'Karin' (i) was a German naval minelaying operation off the Porsangerfjord of German-occupied Norway (19/20 March 1942).
The undertaking had to be postponed from 16/17 March as a result of adverse weather, but was then completed by the minelayer Ulm.
Although she had been completed in 1938 as a banana carrier for the Norddeutscher Nord shipping line, the 3,100-ton Ulm had been impressed for German naval service as a minelayer with the capacity for between 240 and 270 mines, and thus represented a distinct threat to the Allied convoys plying the Arctic route to and from the USSR’s northern ports. In the aftermath of the disastrous PQ.17 convoy, supported by 'EU', the US heavy cruiser Tuscaloosa, on loan to the British Home Fleet together with the US destroyers Emmons and Rodman, departed Murmansk to return to Scapa Flow in the Orkney islands group during the course of 24 August, arriving with the survivors of PQ.17 on 28 August. At the same time the British destroyers Marne, Martin and Onslaught also departed Murmansk but were then detached, on the basis of 'Ultra' intelligence, to make a sweep toward the north coast of German-occupied Norway.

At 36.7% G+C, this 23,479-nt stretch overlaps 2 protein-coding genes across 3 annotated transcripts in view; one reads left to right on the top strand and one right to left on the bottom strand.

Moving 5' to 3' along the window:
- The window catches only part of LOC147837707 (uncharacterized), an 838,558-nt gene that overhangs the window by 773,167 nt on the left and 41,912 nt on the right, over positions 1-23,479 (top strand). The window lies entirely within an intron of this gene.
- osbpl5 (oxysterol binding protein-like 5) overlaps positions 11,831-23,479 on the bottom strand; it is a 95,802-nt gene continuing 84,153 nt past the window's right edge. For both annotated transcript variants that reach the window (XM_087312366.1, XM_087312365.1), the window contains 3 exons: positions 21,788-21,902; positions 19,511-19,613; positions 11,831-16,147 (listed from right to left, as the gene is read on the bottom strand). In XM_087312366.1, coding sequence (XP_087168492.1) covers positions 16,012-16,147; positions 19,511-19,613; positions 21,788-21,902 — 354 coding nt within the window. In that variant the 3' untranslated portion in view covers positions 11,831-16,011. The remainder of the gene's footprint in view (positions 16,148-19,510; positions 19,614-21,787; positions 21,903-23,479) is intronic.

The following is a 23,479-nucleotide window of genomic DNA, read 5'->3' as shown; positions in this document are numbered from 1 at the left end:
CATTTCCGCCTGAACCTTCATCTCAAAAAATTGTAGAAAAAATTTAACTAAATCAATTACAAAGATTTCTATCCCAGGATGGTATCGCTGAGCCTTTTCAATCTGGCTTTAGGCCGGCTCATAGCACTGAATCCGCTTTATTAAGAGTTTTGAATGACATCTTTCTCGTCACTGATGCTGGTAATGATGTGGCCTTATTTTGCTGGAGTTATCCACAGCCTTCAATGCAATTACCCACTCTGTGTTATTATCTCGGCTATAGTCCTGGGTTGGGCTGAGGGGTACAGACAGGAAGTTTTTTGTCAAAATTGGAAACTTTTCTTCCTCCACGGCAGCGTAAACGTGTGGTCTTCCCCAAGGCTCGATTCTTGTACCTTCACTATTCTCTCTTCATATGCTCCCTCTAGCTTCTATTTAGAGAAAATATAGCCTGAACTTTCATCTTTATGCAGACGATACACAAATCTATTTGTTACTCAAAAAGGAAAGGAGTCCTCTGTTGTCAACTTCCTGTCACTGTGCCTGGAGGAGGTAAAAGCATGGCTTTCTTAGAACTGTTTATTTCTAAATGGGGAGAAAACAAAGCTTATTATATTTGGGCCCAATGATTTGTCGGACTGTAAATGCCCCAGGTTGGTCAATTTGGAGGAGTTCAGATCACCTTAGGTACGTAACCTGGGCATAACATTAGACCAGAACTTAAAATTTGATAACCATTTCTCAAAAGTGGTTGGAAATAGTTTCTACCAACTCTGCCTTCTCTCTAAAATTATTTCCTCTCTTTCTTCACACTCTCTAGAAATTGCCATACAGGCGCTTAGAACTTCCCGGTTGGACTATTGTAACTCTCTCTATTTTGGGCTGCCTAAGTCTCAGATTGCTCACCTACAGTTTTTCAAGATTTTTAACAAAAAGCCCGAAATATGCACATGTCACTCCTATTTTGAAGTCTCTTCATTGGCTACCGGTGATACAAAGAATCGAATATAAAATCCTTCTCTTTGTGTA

'Ultra' had established on 19 August that Ulm was approaching Narvik from the south and then, on 25 August, that she was to head for Novaya Zemlya to lay a major minefield off the island’s north-west coast. On 28 August, the three British destroyers intercepted Ulm off Bjørnøya: one of the British torpedoes hit Ulm's ammunition storage, triggering a huge explosion after which the German ship broke up and sank in just 150 seconds with the loss of 114 men; there were 60 survivors.
The sinking of Ulm greatly reduced the threat of major German minelaying operations in the path of the Arctic convoys, and at the beginning of October 'Ultra' revealed that the Germans were having to use the heavy cruiser Admiral Hipper as an interim minelayer off Novaya Zemlya.